[OpenAFS] AFS namei file servers, SAN, any issues elsewhere?
We've had some. Can AFS _cause_ SAN issues?
Thu, 13 Mar 2008 23:13:12 -0400
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Kim Kimball wrote:
> We're using Hitachi USP and Hitachi 9585 SAN devices, and have had a
> series of incidents that, after two years of success, significantly
> affected AFS reliability for a period of six months.
From the perspective of a SAN based file system, AFS is just a client
application. There is nothing that AFS can do that could cause
breakage in a SAN file system provided that the SAN, the hardware
and the drivers connecting the machine hosting the AFS services
to the SAN are not buggy.
AFS is a very stressful application for a file system. If there are
bugs in the SAN AFS would be more likely to find them than other
> For the record, here's what I've been experiencing. The worst of the
> experience, as detailed below, was the impact on creation of move and
> release clones but not backup clones
> AFS IMPACT
> We were running 1.4.1 with some patches. (Upgrading to 1.4.6 has been
> part of a thus far definitive fix for the 9585 issues.)
The primary difference between 1.4.1 and 1.4.6 is the bundling of
FSync calls which would significantly reduce the load on the
underlying file system. (Robert Banz gave a good description of
the impact.) If this change is permitting the SAN to perform its
operations with a reduced incident rate, that would imply that
there is still a problem in the SAN (or the connections between the
host machine and the SAN) but it is not being tickled (as often.)
> The worst of the six month stretch occured when the primary and
> secondary controller roles (9585 only thus far) were reversed as a
> consequence of SAN fabric rebuilds. For whatever reason, the time
> required to create volume clones for AFS 'vos release' and 'vos move'
> (using 'vos status' to audit clone time) increased from a typical
> several seconds to minutes, ten minutes, and in one case four hours.
> The RW volume is of course unwritable during the clone operation.
The secondary controller, the cabling, or something else along
that data path is defective.
> 'vos remove' times on afflicted partitions were also affected, with
> increased time required to remove a volume.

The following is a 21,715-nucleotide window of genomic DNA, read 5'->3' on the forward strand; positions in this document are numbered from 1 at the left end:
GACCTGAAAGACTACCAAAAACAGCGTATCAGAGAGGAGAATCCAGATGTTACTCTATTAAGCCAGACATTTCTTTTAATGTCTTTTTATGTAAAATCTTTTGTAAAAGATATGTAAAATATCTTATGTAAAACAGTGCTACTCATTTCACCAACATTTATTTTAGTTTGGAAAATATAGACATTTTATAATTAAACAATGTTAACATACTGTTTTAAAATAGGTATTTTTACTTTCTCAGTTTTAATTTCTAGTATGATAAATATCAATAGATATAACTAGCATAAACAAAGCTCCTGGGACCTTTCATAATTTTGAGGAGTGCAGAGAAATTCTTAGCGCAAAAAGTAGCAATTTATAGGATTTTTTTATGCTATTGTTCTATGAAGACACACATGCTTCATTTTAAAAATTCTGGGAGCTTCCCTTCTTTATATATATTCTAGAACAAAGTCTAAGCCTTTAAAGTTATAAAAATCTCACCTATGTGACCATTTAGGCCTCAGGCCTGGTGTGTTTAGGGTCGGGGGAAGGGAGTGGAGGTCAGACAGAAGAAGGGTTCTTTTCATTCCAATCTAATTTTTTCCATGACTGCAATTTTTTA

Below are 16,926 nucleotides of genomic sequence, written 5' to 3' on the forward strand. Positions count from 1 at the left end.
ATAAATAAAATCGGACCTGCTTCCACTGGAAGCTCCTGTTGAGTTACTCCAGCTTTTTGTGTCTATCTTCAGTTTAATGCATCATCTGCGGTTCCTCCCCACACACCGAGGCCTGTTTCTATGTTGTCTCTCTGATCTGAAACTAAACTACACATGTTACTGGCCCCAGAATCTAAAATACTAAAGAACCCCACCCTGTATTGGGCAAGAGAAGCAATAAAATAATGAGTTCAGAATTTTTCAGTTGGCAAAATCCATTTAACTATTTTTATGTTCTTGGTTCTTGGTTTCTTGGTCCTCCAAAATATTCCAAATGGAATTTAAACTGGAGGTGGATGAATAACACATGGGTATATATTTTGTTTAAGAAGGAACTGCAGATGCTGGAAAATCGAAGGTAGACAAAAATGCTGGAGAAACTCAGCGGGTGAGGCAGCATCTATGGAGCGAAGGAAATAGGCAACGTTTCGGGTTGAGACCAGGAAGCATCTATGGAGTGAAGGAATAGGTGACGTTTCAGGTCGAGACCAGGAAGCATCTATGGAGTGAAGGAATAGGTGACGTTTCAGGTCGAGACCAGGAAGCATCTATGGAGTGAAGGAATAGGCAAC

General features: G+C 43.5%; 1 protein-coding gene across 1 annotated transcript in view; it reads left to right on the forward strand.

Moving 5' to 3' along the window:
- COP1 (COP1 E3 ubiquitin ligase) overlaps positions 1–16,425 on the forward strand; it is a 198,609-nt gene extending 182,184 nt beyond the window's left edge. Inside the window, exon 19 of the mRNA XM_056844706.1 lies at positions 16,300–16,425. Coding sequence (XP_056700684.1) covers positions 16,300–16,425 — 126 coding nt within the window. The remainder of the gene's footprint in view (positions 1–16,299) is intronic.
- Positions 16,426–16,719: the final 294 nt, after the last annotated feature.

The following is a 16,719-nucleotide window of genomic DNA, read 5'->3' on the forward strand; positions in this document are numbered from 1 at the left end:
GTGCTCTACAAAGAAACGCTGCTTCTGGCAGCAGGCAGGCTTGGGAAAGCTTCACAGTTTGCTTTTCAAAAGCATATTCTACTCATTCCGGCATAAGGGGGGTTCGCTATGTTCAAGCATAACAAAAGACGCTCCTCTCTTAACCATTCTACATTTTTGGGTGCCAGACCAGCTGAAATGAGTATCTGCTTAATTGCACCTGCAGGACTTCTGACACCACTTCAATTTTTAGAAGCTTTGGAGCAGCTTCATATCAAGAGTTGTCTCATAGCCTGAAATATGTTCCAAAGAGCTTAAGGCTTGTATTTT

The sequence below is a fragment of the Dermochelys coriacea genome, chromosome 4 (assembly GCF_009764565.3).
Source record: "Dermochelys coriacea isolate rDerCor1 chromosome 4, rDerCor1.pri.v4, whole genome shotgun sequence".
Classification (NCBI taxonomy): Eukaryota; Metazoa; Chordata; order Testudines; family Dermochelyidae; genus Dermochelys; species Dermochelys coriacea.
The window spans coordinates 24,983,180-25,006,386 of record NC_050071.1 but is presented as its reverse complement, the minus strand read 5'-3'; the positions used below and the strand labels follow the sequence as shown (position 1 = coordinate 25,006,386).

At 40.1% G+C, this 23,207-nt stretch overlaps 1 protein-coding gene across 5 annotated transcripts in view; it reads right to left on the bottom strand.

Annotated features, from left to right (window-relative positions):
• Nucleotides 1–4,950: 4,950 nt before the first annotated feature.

> I don't know why the creation of .backup clones was not similarly
> affected. For a given volume the create time/refresh time for a move
> clone or release clone might have been fifteen minutes, while the
> .backup clone created quickly and took only slightly longer than usual.
The data is not copied for a .backup until the data actually changes.
> With 'vos move' out of the picture I moved volumes with dump/restore,
> for volumes not frequently or recently updated, and dump/restore
> followed by use of a synchronization tool, Unison, to create a new RW
> volume, followed by changing the mount point to point to the name of the
> new volume, followed by waiting until the previous RW volume no longer
> showed any updates for a few days.
> (If anyone is interested in Unison let me know. I'm thinking of talking
> about it at Best Practices this year.)
The deadline for submissions is approaching fast. Please submit your
> The USP continues to spew SCSI command timeouts.
Bad controller? Bad cable? Bad disk?
SCSI command timeouts are at a level far below AFS. If an AFS service
requests a disk operation and that operation results in SCSI command
timeouts, there is something seriously wrong somewhere between the
SCSI controller and the disk.
No wonder you are getting lousy performance.
> I'm seeing SCSI command timeouts and UFS log timeouts (on vice
> partitions using the SAN for storage) on LUNS used for vicep's on the
> Hitachi USP, and was seeing them also on the 9585 until a recent
> configuration change.
UFS log timeouts are more evidence that the problem is somewhere
between UFS and the disk.
> At first I thought this was load related, so wrote scripts to generate a
> goodly load. It turns out that even with a one second sleep between
> file create/write/close operations and between rm operations the SCSI
> command timeouts still occur, and that it's not load but simply activity
> that turns up the timeouts.
And I bet the SAN admins are telling you that there is nothing wrong.
They are badly mistaken.
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